Only five percent of Amazon Prime customers “definitely” want to buy the company’s new Amazon Key, which allows couriers to deliver packages inside your home, according to a survey.

The results of the survey revealed that the majority of Americans and Prime customers would “definitely not” purchase Amazon Key.

“About 58 percent of people who have Amazon Prime definitely would not buy Amazon Key,” reported Recode, who ran the survey with SurveyMonkey. “That’s only slightly less than the 61 percent of all U.S. adults who wouldn’t buy the product, suggesting it’s broadly unattractive, regardless of whether people are Amazon customers.”

“Among Prime subscribers, only 5 percent said they would definitely buy Amazon Key. Of all U.S. shoppers, even less — 4 percent — said they would,” they continued. “Nearly 60 percent of the respondents have Prime subscriptions.”

According to Recode, “Those who would buy the product cited the convenience and novelty of the device, even calling it ‘genius,'” while, “Those who would not often mentioned privacy and security concerns.”

The $249.99 Amazon Key, which was revealed in October, allow couriers to enter your home and drop off your package inside, even if you are not there.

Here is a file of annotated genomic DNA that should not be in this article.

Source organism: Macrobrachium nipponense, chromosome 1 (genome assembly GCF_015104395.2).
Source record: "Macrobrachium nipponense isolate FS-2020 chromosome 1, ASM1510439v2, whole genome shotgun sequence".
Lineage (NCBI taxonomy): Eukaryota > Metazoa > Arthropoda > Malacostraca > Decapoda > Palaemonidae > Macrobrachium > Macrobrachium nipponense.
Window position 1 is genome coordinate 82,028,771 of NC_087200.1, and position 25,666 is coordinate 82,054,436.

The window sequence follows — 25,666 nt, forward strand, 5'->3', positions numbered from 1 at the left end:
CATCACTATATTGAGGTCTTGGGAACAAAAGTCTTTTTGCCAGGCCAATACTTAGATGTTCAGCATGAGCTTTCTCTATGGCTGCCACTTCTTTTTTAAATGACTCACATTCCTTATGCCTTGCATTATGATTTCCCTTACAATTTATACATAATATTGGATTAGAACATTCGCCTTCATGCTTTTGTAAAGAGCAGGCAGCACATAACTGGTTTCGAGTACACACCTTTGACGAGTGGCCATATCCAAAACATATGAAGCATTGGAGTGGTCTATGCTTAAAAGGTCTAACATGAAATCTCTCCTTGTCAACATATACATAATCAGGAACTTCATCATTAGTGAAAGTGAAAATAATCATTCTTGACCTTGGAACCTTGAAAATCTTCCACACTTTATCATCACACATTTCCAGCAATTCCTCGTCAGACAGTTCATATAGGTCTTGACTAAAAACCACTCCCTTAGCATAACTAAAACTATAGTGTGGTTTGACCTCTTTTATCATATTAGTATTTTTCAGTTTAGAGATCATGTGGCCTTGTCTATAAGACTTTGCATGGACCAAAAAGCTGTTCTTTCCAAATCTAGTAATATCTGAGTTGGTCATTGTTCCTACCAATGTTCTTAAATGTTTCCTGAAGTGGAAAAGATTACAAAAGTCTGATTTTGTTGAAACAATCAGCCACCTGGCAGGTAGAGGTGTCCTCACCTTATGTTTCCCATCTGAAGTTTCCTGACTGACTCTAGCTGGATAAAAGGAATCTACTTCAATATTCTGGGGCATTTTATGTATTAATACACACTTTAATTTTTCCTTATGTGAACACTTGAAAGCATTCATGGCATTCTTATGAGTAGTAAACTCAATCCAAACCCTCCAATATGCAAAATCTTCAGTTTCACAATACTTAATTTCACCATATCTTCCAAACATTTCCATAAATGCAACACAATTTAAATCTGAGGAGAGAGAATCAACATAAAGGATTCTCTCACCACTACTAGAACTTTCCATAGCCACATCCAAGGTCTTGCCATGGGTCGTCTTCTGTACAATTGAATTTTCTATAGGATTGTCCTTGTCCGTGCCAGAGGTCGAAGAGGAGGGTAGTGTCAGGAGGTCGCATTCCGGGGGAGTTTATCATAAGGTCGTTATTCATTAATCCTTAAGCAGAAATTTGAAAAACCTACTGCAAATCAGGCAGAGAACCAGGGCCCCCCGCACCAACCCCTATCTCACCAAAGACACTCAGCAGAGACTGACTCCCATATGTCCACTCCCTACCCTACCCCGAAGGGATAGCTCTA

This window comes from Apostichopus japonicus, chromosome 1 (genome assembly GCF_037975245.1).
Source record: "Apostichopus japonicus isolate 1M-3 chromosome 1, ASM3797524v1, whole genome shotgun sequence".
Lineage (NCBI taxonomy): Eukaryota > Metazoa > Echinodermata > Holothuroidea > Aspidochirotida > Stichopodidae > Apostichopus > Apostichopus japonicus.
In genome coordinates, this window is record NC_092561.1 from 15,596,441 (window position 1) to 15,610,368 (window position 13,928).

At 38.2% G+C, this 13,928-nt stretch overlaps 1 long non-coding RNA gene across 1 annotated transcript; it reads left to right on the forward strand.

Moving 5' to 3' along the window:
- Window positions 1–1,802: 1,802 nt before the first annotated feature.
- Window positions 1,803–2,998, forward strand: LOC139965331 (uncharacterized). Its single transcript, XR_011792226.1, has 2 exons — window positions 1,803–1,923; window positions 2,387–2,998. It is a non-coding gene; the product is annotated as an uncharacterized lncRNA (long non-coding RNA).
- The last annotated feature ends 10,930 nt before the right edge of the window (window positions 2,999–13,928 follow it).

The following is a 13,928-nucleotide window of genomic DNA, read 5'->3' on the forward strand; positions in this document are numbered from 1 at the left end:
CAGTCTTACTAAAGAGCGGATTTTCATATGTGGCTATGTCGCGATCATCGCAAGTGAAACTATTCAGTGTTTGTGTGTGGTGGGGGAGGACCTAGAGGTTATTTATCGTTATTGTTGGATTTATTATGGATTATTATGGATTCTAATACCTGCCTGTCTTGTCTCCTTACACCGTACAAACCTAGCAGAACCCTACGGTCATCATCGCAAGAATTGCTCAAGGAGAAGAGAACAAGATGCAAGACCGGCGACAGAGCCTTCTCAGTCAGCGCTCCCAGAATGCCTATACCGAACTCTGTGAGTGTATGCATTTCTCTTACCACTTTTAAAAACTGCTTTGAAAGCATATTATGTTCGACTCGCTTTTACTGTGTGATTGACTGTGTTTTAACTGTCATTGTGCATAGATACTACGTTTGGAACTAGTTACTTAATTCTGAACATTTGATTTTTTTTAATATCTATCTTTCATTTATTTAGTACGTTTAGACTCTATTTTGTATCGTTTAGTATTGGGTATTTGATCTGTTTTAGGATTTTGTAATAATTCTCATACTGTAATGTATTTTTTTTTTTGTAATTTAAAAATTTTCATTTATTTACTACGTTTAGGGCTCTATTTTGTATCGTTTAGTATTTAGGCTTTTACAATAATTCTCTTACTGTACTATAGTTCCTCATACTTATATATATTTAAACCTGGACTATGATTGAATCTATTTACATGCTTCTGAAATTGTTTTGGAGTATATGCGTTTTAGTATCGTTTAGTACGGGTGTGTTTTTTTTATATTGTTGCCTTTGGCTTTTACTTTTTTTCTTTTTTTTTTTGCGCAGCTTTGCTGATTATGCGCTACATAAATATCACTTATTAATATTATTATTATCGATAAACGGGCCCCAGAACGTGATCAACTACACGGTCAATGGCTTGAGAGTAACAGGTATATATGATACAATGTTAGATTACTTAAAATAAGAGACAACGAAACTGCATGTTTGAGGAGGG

As previously reported by the Verge, Amazon Key “relies on Amazon’s new Cloud Cam and compatible smart lock.”

The camera is the hub, connected to the internet via your home Wi-Fi. The camera talks to the lock over Zigbee, a wireless protocol utilized by many smart home devices. When a courier arrives with a package for in-home delivery, they scan the barcode, sending a request to Amazon’s cloud. If everything checks out, the cloud grants permission by sending a message back to the camera, which starts recording. The courier then gets a prompt on their app, swipes the screen, and voilà, your door unlocks.

Last month, it was also reported that Amazon was trying to work out how to deliver packages inside their customers’ car trunks in an attempt to stop package theft.

Charlie Nash is a reporter for Breitbart Tech. You can follow him on Twitter @MrNashington and Gab @Nash, or like his page at Facebook.